The receivers 18 and 22 of the transceivers 12 and 14 can be implemented in many different ways. Typically, a receiver (or a component before the receiver in the transmission stream) will have filters including echo cancellers, NEXT cancellers, and FEXT cancellers which cancel or reduce noise and allow the intended transmitted data to be determined from the received data stream. In the communication system of the present invention, each receiver can maintain synchronization with remote transmitters at the bit level, frame level, and super-frame level. If an embodiment is using a staggering, single-active channel technique (as described below with respect to FIGS. 7-8), then the receiver can also maintains synchronization at the transmit channel level.

A receiver is typically turned on so it can receive data in fully active mode. When it receives and recognized Down frames from the link partner transmitter, the receiver goes into its low-power idle mode. In low-power mode, the receiver is turned off during quiet intervals, and turned on periodically during refresh intervals to receive Update frames. Update frames are used by the receiver to update its filters and maintain a timing lock with the link partner transmitter. Idle frames are normally quiet but can optionally be used as Update frames, as determined by the transmitter; thus, the receiver cannot assume that any Idle frame is quiet or refresh.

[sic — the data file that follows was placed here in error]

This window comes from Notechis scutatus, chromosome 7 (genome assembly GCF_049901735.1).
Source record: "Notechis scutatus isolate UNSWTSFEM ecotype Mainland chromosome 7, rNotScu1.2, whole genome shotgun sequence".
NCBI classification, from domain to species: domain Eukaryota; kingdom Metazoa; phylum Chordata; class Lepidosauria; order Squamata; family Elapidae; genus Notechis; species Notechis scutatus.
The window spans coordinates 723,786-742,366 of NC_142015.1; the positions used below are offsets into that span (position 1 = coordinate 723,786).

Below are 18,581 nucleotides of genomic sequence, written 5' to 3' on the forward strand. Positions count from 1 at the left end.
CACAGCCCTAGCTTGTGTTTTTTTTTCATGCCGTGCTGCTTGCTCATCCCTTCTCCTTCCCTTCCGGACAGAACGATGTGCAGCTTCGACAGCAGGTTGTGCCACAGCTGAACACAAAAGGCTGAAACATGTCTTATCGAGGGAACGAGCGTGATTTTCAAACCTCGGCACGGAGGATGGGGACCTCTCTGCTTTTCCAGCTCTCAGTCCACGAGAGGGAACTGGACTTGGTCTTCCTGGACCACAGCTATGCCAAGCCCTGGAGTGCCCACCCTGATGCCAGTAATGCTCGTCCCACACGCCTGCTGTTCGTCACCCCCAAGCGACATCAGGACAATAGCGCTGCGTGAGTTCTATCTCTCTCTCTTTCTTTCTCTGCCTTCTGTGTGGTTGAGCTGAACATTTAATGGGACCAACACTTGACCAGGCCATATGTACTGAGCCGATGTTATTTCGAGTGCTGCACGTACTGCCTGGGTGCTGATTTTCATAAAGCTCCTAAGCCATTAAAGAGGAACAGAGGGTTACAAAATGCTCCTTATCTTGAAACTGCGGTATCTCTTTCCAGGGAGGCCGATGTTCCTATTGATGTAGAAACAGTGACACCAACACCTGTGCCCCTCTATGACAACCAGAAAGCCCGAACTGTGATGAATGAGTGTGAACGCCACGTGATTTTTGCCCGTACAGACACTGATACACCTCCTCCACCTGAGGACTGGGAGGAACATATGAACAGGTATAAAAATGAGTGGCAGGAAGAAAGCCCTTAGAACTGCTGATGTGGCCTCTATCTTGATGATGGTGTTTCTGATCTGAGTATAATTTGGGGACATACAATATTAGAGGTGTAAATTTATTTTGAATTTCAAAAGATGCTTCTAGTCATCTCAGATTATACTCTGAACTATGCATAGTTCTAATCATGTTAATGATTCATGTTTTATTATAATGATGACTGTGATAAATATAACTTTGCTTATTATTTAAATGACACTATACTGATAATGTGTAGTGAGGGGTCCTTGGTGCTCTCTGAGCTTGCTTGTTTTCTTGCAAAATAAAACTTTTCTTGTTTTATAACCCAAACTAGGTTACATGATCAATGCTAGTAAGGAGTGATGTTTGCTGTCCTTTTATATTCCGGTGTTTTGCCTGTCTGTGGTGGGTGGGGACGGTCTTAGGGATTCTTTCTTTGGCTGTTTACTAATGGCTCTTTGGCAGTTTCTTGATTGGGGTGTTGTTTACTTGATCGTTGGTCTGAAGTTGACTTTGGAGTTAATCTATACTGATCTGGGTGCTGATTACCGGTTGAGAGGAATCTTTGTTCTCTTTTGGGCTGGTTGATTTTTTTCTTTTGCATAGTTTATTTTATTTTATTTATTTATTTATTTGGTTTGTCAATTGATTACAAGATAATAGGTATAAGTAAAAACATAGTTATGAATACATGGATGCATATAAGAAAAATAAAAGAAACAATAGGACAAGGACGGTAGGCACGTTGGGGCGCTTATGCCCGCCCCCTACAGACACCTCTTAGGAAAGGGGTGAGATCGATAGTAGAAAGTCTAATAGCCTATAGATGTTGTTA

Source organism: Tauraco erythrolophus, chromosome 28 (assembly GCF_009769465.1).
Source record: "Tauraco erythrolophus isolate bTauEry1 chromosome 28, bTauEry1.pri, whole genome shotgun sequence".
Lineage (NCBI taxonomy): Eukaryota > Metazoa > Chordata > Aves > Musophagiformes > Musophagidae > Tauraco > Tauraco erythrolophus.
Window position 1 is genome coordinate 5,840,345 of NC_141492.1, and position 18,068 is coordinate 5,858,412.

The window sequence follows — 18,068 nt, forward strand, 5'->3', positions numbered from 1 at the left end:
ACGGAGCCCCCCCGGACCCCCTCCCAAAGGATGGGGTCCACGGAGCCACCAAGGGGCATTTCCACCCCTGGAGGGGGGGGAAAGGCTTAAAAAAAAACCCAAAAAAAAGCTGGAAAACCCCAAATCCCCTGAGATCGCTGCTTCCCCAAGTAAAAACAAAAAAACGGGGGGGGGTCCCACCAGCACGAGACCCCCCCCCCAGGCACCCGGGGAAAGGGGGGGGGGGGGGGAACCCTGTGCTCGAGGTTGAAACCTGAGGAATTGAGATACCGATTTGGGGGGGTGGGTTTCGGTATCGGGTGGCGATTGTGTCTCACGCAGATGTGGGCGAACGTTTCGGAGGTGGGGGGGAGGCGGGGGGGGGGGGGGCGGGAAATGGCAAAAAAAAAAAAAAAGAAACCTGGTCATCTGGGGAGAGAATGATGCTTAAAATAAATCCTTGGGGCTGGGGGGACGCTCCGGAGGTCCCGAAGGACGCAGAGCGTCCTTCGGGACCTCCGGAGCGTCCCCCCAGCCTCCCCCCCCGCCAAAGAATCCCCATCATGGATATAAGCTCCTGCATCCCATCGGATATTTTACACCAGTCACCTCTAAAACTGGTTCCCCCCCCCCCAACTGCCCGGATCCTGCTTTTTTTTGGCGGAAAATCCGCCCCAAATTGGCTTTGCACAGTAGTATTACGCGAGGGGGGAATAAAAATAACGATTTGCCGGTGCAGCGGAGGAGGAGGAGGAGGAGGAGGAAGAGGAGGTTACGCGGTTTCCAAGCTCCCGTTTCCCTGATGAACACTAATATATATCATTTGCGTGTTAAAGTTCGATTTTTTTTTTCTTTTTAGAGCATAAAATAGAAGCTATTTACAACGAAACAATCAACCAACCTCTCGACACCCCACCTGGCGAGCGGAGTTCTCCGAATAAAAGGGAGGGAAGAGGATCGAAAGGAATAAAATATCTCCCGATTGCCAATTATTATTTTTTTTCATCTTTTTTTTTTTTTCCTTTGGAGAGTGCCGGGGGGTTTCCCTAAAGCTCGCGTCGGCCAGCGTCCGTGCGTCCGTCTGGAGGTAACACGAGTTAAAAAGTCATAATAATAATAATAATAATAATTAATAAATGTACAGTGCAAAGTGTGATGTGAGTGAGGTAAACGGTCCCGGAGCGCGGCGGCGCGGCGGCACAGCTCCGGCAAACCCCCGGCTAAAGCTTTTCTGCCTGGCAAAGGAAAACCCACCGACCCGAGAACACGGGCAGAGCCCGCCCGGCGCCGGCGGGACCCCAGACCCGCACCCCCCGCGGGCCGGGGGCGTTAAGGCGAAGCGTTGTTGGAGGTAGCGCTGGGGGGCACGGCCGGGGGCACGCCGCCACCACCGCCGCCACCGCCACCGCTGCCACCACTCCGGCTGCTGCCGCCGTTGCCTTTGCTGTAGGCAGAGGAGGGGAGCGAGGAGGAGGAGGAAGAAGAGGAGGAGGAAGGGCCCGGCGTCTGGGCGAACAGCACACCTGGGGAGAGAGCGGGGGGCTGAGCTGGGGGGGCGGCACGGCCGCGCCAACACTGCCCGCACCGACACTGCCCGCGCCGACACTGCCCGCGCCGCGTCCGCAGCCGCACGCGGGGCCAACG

The receiver resumes fully active mode when it detects a Wakeup frame indicating that the transmitter is returning to active operation and transmitting data. The Wakeup frame instructs the receiver to exit low-power idle mode and enter fully active mode so that it can receive transmitted data from the link partner. The receiver listens for a Wakeup frame within the super-frame from the link partner transmitter. A Wakeup frames is transmitted within a refresh interval and can be transmitted within specific, predetermined frames within a super-frame, which replace Update frames and/or Idle frames in a super-frame. The receiver decodes every frame that has been predefined to potentially be a Wakeup frame within a super-frame, to extract the information and determine if it is a Wakeup frame based on the extracted information. For example, one embodiments can define three particular Update frames to potentially hold a Wakeup signal, while other embodiments may define less or more (or all) Update or Idle frames as potential Wakeup frames. In the example embodiment shown in FIG. 3, a frame will hold a bit of 1 if it is a Wakeup frame and hold a bit of 0 if it is not a Wakeup frame.